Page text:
When English settlers started crossing the Atlantic they came to a world unknown to them. When they arrived they were surprised at the greeting they received from the original inhabitants, the Native Americans, but the peace between these two different cultures would clash and the results would be devastating for one side. Unknown to the people at the time, bacteria and viruses brought from Europe would plague the Natives who had no natural resistance to the diseases that the settlers brought with them. These plagues would eventually as author James Loewen of Lies My Teacher Told Me says, “Within three years the plague wiped out between 90 to 96 percent of the inhabitants of coastal New England. Native societies lay devastated…Because they carried the infestation with them, American Indians died who had never encountered a white person” (Loewen 74). This had a huge social impact both on the Native Americans and English Settlers alike. For Native Americans they believed that their own gods had betrayed them and that the white men were more powerful and superior to them. For the white settlers they believed that God was claiming the land for them and that the natives were punished for being, what they called “savages”. The result of this catastrophic death toll would leave the Natives weak and open for attack and would eventually result in losing their sacred lands to hungry settlers looking for expansion in the west.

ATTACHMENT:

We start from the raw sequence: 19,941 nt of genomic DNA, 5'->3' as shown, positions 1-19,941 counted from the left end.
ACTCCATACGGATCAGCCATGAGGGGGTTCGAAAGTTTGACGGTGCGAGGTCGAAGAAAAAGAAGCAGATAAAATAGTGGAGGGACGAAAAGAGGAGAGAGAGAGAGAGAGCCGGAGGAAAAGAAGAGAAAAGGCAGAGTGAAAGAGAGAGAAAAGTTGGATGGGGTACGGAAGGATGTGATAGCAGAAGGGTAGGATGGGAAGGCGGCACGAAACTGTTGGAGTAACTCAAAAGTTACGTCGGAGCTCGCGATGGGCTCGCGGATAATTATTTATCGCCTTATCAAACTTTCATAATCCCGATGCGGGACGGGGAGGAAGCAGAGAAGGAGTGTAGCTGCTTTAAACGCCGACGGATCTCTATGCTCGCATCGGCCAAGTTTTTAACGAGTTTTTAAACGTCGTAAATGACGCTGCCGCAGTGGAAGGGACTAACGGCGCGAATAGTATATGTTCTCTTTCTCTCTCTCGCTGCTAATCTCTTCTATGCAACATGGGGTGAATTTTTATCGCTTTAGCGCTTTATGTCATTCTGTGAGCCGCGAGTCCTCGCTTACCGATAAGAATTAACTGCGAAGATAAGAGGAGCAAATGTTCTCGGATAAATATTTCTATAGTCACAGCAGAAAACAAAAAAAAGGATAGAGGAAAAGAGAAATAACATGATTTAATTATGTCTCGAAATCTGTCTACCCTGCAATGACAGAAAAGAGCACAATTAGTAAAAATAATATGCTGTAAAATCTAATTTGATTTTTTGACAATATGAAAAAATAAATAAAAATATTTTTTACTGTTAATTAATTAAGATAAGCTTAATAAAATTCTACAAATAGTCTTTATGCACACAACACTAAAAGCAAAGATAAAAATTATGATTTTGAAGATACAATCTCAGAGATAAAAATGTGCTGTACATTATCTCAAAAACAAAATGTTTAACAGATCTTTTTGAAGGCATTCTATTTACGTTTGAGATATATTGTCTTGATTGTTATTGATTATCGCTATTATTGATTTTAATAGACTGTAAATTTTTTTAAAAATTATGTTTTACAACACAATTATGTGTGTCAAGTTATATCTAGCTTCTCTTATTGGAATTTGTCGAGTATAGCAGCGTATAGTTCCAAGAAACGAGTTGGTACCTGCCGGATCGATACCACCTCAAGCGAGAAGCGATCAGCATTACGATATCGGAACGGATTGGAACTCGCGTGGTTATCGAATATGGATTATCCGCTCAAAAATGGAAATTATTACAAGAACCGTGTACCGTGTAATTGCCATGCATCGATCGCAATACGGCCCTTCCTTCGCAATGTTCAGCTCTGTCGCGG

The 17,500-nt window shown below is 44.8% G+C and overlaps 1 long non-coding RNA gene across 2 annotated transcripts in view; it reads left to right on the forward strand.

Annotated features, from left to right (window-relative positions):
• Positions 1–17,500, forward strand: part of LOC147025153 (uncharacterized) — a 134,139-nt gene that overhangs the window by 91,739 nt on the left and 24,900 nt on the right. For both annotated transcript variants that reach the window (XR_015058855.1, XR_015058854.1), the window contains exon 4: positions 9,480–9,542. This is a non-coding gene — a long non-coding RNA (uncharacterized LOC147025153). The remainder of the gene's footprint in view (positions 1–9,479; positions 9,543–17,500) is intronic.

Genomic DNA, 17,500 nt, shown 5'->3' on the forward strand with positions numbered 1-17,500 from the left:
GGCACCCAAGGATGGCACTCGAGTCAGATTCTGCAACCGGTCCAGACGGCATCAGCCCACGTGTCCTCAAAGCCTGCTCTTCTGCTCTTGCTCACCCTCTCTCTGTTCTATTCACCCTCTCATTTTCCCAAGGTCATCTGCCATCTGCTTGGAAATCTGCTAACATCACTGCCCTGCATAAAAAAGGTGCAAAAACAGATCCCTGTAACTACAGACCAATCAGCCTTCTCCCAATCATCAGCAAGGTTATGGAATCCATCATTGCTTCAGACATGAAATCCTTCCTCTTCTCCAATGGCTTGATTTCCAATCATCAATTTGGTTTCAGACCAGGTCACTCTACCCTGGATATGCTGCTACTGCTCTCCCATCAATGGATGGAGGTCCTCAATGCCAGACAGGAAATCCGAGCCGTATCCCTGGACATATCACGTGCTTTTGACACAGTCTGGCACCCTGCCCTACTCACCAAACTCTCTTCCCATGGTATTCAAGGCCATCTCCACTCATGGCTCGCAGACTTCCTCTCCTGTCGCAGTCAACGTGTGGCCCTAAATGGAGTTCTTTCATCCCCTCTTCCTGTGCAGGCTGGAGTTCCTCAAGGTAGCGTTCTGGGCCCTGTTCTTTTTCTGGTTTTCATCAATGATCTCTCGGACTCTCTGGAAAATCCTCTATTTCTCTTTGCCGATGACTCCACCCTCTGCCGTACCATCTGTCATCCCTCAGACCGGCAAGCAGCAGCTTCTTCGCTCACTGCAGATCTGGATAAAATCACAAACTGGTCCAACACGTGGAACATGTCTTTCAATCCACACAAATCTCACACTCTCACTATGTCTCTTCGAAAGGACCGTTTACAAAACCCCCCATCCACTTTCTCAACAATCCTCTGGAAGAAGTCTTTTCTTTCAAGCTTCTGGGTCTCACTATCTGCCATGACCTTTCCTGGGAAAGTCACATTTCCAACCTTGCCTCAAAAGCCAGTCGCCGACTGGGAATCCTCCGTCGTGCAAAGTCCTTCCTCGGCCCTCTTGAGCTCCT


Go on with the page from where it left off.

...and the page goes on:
While dealing with the Native Americans was a minor issue for the English settlers, making sure that there were enough slaves to do labor was a key ingredient in making the land habitable for the English. Without the free labor that was forced upon the slaves, many which were from South Africa, the English would have had an incredibly hard time adapting to the land and getting the land up and running. The slaves labor contributed from the building of houses to farming for crops, and their labor provided settlers with much needed supplies, which they would eventually need in fighting Britain for their liberty. However, Colonial America had issues from the slaves resisting their role. In an article called American Slavery author Kolchin says “Born in violence, slavery survived by the lash. Beginning with the initial slave trade that tore Africans away from everything they knew…” (57). From the beginning Africans desperately tried to not integrate themselves into American society. The only reason that slaves were eventually “tamed” was when they couldn’t take anymore of the violence and pain that the English settlers used on them. “They ignored the Anglicized names their owners awarded them; they refused to perform the new tasks they were assigned…New slaves, in short, needed to be “broken in,” made to accept their status” (57). Once these slaves were tolerant and abused to the point of fear, Colonial America used these workers to establish a solid footing and strengthen America. While the social implications of slavery have had a taint on American history, developments of African American culture has enriched America as well. Providing Americans with a rich history of sports, science, music and many other subject areas.